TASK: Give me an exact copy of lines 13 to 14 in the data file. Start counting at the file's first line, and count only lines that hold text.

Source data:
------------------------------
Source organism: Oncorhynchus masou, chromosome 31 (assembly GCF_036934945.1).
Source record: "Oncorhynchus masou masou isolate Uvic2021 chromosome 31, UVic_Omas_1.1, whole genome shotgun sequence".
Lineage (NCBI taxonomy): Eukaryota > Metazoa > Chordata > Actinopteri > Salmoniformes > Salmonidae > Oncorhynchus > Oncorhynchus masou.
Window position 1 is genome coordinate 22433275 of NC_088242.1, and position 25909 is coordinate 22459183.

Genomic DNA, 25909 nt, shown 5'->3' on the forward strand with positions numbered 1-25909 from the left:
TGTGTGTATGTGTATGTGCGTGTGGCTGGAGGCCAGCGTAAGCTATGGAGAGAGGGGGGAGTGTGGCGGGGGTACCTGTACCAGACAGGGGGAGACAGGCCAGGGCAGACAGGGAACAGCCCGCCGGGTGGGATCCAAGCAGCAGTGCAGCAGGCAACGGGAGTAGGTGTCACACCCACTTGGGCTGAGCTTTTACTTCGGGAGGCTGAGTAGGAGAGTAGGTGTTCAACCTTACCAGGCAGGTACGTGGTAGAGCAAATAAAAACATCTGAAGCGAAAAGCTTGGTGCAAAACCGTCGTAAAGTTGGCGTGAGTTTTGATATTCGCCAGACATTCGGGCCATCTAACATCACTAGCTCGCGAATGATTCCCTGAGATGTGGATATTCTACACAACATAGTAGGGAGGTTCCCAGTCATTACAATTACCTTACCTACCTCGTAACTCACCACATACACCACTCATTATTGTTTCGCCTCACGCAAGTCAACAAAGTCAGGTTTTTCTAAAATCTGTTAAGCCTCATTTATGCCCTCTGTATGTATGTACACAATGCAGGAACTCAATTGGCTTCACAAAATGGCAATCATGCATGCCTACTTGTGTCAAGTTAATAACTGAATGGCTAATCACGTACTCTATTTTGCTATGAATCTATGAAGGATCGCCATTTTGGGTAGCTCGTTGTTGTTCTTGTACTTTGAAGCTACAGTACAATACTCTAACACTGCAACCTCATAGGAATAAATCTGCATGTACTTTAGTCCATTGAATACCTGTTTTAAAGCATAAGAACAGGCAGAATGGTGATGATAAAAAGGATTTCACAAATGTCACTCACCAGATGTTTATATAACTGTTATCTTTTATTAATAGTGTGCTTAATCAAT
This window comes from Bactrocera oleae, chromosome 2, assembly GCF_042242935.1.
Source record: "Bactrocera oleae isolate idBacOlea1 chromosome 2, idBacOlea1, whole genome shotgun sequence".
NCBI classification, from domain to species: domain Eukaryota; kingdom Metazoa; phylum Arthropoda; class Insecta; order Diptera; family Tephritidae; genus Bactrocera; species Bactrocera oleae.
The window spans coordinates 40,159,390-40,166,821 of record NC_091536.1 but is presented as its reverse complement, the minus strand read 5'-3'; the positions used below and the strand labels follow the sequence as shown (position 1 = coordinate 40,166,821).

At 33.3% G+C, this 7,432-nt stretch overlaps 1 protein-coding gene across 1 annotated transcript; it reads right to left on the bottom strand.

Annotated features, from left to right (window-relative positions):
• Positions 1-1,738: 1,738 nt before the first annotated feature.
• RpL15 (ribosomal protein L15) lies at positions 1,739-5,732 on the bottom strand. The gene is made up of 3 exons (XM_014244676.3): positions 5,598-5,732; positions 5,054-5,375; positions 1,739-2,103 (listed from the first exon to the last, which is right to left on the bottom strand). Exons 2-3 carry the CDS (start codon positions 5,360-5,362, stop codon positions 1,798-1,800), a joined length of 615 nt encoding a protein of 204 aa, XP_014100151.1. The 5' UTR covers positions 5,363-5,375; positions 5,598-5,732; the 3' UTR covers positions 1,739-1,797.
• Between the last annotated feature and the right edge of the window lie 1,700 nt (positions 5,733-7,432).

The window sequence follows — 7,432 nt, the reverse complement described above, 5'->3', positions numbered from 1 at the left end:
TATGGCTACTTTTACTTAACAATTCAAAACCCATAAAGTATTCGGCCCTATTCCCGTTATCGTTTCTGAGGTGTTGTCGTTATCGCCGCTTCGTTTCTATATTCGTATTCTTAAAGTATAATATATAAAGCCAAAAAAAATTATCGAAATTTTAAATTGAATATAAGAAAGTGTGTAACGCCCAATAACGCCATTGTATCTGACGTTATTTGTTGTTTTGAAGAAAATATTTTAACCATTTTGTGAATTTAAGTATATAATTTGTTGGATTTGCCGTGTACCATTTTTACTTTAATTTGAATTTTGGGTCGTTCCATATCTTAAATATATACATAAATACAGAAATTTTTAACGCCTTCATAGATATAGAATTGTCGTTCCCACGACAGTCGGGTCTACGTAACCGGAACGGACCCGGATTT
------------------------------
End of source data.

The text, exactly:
• Positions 1-1,738: 1,738 nt before the first annotated feature.
• RpL15 (ribosomal protein L15) lies at positions 1,739-5,732 on the bottom strand. The gene is made up of 3 exons (XM_014244676.3): positions 5,598-5,732; positions 5,054-5,375; positions 1,739-2,103 (listed from the first exon to the last, which is right to left on the bottom strand). Exons 2-3 carry the CDS (start codon positions 5,360-5,362, stop codon positions 1,798-1,800), a joined length of 615 nt encoding a protein of 204 aa, XP_014100151.1. The 5' UTR covers positions 5,363-5,375; positions 5,598-5,732; the 3' UTR covers positions 1,739-1,797.